- POSTED: 29 Sep 2013 04:42
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The Singapore Armed Forces has enforced a compulsory temperature-taking regime for soldiers. Introduced from June 2012, the measure's aimed at stemming heat injuries, by keeping those with body temperatures above 37.5 degrees celsius out of training.
SINGAPORE: The Singapore Armed Forces has enforced a compulsory temperature-taking regime for soldiers.
Introduced from June 2012, the measure's aimed at stemming heat injuries, by keeping those with body temperatures above 37.5 degrees celsius out of training. It added to a suite of measures to keep soldiers fighting-fit.
"Safety" was formally added to military's list of core values in April 2013.
Singapore's citizen-soldiers often push their limits during National Service -- when the mercury rises, dehydration, heat exhaustion and heatstroke may result.
To prevent such heat injuries, a safety regime requires troopers' body temperatures to be measured and recorded before they tackle high-intensity activities like fitness tests or obstacle courses.
Additionally, temperatures are also taken at the start of the day and before it ends.
The Defence Ministry said the precaution flags early warnings of possibly-unwell soldiers before any strenuous training. It added that overall, heat injuries have seen a downward trend, comparing 2013 with the year before.
Observers like Master Warrant Officer (NS) Frederick Seah, a member of the Army Safety Review Board, said the precaution gives the military's safety regime another welcome boost.
He said: "An individual soldier who may be unwell, may then say 'no, I'm fine, lets push on with it.' But with the temperature taken from a thermometer, it says everything. So if he's out for that moment, he's out for that moment. So we will bring down the level of injury."
National Environment Agency data showed Singapore's average yearly temperature rising 0.25 degrees celsius per decade since the 1940s. The data covers the years from 1948 to 2008.
The change is in tandem with the increase in temperature recorded in many places around the world -- the phenomenon of global warming.
Urbanisation is also a factor contributing to warmer climate in Singapore, as urban built-up areas absorb more heat during the day than vegetated rural places. It means soldiers have been training in warmer conditions over the years.
They are constantly instructed to hydrate themselves by drinking water, and guidelines for commanders inform them what to do when the heat is on. The guidelines are based on the Wet Bulb Globe Temperature concept -- a composite measure of heat, humidity and wind chill.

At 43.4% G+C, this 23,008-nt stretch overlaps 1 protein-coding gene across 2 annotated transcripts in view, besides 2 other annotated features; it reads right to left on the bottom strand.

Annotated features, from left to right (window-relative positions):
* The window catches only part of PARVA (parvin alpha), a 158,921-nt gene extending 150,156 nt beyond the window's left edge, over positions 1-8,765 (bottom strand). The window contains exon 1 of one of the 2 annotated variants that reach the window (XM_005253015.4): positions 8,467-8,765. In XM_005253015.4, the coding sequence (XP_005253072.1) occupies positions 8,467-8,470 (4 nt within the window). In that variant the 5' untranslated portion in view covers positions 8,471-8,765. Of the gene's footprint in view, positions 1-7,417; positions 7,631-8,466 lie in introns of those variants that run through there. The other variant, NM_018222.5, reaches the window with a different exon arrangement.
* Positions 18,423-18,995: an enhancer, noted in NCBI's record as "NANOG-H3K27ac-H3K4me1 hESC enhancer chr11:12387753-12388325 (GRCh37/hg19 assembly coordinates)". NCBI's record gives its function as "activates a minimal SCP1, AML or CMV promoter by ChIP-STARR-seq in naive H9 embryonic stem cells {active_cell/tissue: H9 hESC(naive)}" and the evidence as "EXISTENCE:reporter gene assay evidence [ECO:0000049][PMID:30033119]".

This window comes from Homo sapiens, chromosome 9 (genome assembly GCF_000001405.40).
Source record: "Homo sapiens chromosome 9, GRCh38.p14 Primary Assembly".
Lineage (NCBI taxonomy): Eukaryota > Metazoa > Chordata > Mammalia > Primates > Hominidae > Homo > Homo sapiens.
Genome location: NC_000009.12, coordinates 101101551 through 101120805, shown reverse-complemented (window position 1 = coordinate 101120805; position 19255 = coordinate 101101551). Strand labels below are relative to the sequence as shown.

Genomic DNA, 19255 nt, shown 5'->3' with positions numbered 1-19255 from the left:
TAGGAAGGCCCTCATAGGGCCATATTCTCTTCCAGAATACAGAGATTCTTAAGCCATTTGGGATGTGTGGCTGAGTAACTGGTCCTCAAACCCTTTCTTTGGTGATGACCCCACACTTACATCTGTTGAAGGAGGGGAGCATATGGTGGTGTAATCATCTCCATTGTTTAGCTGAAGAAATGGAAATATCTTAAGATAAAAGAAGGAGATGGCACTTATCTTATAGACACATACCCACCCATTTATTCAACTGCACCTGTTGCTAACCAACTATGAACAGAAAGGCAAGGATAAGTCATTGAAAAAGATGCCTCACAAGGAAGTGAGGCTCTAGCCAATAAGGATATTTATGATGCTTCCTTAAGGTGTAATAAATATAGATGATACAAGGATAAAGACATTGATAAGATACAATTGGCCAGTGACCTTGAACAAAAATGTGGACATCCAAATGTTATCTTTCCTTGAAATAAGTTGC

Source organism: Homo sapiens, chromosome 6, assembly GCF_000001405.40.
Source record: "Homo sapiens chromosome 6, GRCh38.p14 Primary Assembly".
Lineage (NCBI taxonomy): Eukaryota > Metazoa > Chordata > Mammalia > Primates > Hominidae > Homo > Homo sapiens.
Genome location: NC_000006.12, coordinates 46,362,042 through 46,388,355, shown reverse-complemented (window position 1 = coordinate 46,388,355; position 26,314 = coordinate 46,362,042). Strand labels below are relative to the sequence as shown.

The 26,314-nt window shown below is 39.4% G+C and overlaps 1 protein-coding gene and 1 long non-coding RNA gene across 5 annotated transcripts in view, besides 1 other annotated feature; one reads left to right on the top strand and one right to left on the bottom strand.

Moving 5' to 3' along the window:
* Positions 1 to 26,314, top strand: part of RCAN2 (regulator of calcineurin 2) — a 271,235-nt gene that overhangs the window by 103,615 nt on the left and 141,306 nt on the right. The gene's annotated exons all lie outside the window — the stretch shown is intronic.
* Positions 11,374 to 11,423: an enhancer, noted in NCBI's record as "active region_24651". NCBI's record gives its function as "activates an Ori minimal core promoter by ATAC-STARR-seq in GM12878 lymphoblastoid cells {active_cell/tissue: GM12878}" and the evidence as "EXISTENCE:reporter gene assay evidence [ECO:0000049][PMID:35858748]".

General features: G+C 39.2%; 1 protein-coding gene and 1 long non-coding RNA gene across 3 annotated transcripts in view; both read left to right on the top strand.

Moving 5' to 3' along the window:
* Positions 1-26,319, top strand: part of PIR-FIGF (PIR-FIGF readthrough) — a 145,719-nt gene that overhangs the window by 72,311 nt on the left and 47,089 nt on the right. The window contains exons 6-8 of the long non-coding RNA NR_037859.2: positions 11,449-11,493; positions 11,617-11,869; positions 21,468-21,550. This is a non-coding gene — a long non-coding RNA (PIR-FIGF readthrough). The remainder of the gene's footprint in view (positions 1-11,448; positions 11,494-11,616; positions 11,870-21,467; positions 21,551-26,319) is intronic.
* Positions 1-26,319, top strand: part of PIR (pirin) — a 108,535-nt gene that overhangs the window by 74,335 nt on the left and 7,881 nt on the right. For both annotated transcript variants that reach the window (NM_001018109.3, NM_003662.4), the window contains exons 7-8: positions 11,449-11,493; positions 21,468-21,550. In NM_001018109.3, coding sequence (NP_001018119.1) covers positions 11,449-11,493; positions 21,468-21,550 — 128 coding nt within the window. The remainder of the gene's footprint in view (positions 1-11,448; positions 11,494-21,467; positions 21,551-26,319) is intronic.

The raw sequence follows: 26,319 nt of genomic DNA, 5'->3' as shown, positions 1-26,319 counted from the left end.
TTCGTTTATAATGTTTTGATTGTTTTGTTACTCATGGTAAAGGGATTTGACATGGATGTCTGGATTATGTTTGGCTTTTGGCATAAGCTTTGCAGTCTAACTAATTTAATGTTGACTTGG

At the bottom, "Code Green" indicates temperatures below 30.9 degrees celsius, where heat injury risk is low, but still possible. Troops work 45 minutes at a stretch, followed by 15 minutes rest.
This work-rest cycle changes as temperatures rise -- at "Code Yellow", between 31 and 31.9 degrees celsius, heat injury risk is moderate. Troops work 30 minutes at a stretch, followed by 15 minutes rest.
At "Code Red", between 32 and 32.9 degrees celsius, heat injury risk is high. Troops work 30 minutes at a stretch, followed by 30 minutes rest.
At the highest "Code Black" category, above 33 degrees celsius, heat injury risk is very high. Troops work 15 minutes at a stretch, followed by 30 minutes rest.
Commanders can also opt to delay or postpone training under "Code Red" and "Code Black" conditions. Furthermore, soldiers are instructed to strip down, or loosen, their gear to reduce heat stress when it gets too hot.
Dr Sanjay Patel from Khoo Teck Puat Hospital, which serves more than five military camps in northern Singapore, said many soldiers who sustained heat injuries do not require hospital admission because of the military's ability to deal with the cases within camps.
He said the common-sense approach the Singapore Armed Forces takes in mitigating heat injuries is a sound strategy for reducing the risks involved when troops train under warm conditions.
Dr Sanjay said: "If they've got a number of different methods to reduce heat stress, it's likely to be effective. Why? Because any increment, increase in heat, is likely to cause those susceptible to heat stress more damage. And therefore if we reduce that factor, mitigate the risks, there's going to be less exposure to heat illness."
Observers noted that the safety measures should not dilute training realism.
Colonel(NS) Mohamed Ismail, chairman of the National Service Advisory Panel for Basic Military Training, said: "What we are doing does not mean that we are creating 'soft' soldiers. No, was never meant to be. But on the other hand, we take a very conscious effort to understand the limits of people, and we can always achieve realism in many ways of either simulators or in the prolonged activity exercises."
The military has also put in place a system of colour-coded wristbands to mark out soldiers who may need more care and attention. Those who wear the wristbands are individuals who are asthmatic, or may have suffered heat injuries in the past.
The system was introduced in March 2010.
The Defence Ministry said a soldier who just returned from medical leave will don a yellow wrist band. The yellow wrist band is used throughout the Army, with Basic Military Training using an expanded colour system as recruits are newly-initiated into military training.
Soldiers who suffered heat injuries in the past will wear red wrist bands and those with a history of asthma will wear blue wrist bands.